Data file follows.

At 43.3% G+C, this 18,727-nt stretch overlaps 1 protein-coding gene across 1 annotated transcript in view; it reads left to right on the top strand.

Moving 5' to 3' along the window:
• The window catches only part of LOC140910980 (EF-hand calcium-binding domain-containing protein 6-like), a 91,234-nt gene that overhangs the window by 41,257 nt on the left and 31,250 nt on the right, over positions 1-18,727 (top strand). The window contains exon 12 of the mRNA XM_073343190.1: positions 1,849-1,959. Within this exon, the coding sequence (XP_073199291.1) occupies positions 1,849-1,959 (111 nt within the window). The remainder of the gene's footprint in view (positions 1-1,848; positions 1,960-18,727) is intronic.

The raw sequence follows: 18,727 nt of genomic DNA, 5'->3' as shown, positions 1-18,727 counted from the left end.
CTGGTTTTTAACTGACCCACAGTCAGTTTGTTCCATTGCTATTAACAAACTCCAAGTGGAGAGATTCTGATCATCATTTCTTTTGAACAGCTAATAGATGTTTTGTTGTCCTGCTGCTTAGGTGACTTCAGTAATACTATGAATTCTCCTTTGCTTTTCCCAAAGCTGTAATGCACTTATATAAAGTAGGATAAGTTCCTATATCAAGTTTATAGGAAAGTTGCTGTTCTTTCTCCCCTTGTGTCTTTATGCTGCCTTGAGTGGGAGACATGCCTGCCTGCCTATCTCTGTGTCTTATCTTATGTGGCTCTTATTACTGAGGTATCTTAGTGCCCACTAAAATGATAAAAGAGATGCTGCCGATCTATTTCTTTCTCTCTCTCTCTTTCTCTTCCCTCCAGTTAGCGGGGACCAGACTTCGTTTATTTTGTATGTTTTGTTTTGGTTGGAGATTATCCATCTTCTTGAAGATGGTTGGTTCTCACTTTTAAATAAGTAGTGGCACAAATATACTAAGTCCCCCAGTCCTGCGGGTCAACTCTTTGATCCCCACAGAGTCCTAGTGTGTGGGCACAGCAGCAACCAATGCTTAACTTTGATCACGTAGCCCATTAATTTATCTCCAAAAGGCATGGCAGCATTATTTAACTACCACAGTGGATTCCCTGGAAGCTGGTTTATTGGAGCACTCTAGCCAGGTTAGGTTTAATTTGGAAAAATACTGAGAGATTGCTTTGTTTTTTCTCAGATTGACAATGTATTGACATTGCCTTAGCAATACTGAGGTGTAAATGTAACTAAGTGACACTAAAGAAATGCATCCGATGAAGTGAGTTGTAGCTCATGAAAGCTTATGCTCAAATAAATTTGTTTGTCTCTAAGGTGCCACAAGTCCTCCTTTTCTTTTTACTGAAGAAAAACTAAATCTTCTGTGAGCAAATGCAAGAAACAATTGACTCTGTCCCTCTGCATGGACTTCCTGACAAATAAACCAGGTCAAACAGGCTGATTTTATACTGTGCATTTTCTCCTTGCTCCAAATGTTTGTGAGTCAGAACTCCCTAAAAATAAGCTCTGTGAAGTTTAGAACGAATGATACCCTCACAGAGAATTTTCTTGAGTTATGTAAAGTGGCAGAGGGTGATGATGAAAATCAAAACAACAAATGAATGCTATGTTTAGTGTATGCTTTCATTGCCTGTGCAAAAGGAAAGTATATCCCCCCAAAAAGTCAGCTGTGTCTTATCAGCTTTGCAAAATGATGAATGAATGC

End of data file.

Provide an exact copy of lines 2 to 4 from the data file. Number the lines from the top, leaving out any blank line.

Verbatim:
Moving 5' to 3' along the window:
• The window catches only part of LOC140910980 (EF-hand calcium-binding domain-containing protein 6-like), a 91,234-nt gene that overhangs the window by 41,257 nt on the left and 31,250 nt on the right, over positions 1-18,727 (top strand). The window contains exon 12 of the mRNA XM_073343190.1: positions 1,849-1,959. Within this exon, the coding sequence (XP_073199291.1) occupies positions 1,849-1,959 (111 nt within the window). The remainder of the gene's footprint in view (positions 1-1,848; positions 1,960-18,727) is intronic.

The raw sequence follows: 18,727 nt of genomic DNA, 5'->3' as shown, positions 1-18,727 counted from the left end.